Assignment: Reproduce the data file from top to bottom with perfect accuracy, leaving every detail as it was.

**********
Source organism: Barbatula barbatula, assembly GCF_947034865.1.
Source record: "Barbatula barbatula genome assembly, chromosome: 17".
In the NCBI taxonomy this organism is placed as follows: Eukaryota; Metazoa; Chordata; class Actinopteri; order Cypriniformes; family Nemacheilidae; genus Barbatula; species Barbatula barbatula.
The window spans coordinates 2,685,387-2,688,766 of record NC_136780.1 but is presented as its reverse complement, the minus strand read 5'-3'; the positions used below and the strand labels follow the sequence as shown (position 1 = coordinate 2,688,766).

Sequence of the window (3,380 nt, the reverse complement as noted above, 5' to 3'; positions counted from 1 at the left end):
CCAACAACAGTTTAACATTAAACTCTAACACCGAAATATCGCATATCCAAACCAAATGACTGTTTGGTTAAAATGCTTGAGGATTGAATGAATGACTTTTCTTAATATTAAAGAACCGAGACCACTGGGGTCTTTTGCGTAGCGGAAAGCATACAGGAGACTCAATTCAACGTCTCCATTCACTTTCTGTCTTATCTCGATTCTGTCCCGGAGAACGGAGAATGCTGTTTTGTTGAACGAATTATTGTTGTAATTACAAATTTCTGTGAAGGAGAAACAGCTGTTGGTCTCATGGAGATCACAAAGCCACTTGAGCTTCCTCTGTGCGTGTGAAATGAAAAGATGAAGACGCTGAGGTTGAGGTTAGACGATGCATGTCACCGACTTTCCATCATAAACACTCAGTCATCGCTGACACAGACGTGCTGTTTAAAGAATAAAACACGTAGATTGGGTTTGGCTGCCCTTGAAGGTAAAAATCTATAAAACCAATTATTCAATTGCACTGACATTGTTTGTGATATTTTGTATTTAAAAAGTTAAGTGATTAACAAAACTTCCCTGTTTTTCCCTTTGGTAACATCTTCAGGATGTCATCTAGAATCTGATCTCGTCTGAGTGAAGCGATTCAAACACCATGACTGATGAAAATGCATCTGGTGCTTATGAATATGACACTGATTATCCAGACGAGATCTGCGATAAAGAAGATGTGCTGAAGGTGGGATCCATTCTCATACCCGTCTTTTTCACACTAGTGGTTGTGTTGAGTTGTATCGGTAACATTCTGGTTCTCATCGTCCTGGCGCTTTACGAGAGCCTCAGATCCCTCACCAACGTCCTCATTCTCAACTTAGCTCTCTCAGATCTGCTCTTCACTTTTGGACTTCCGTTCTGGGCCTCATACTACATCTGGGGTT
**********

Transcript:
Source organism: Barbatula barbatula, assembly GCF_947034865.1.
Source record: "Barbatula barbatula genome assembly, chromosome: 17".
In the NCBI taxonomy this organism is placed as follows: Eukaryota; Metazoa; Chordata; class Actinopteri; order Cypriniformes; family Nemacheilidae; genus Barbatula; species Barbatula barbatula.
The window spans coordinates 2,685,387-2,688,766 of record NC_136780.1 but is presented as its reverse complement, the minus strand read 5'-3'; the positions used below and the strand labels follow the sequence as shown (position 1 = coordinate 2,688,766).

Sequence of the window (3,380 nt, the reverse complement as noted above, 5' to 3'; positions counted from 1 at the left end):
CCAACAACAGTTTAACATTAAACTCTAACACCGAAATATCGCATATCCAAACCAAATGACTGTTTGGTTAAAATGCTTGAGGATTGAATGAATGACTTTTCTTAATATTAAAGAACCGAGACCACTGGGGTCTTTTGCGTAGCGGAAAGCATACAGGAGACTCAATTCAACGTCTCCATTCACTTTCTGTCTTATCTCGATTCTGTCCCGGAGAACGGAGAATGCTGTTTTGTTGAACGAATTATTGTTGTAATTACAAATTTCTGTGAAGGAGAAACAGCTGTTGGTCTCATGGAGATCACAAAGCCACTTGAGCTTCCTCTGTGCGTGTGAAATGAAAAGATGAAGACGCTGAGGTTGAGGTTAGACGATGCATGTCACCGACTTTCCATCATAAACACTCAGTCATCGCTGACACAGACGTGCTGTTTAAAGAATAAAACACGTAGATTGGGTTTGGCTGCCCTTGAAGGTAAAAATCTATAAAACCAATTATTCAATTGCACTGACATTGTTTGTGATATTTTGTATTTAAAAAGTTAAGTGATTAACAAAACTTCCCTGTTTTTCCCTTTGGTAACATCTTCAGGATGTCATCTAGAATCTGATCTCGTCTGAGTGAAGCGATTCAAACACCATGACTGATGAAAATGCATCTGGTGCTTATGAATATGACACTGATTATCCAGACGAGATCTGCGATAAAGAAGATGTGCTGAAGGTGGGATCCATTCTCATACCCGTCTTTTTCACACTAGTGGTTGTGTTGAGTTGTATCGGTAACATTCTGGTTCTCATCGTCCTGGCGCTTTACGAGAGCCTCAGATCCCTCACCAACGTCCTCATTCTCAACTTAGCTCTCTCAGATCTGCTCTTCACTTTTGGACTTCCGTTCTGGGCCTCATACTACATCTGGGGTT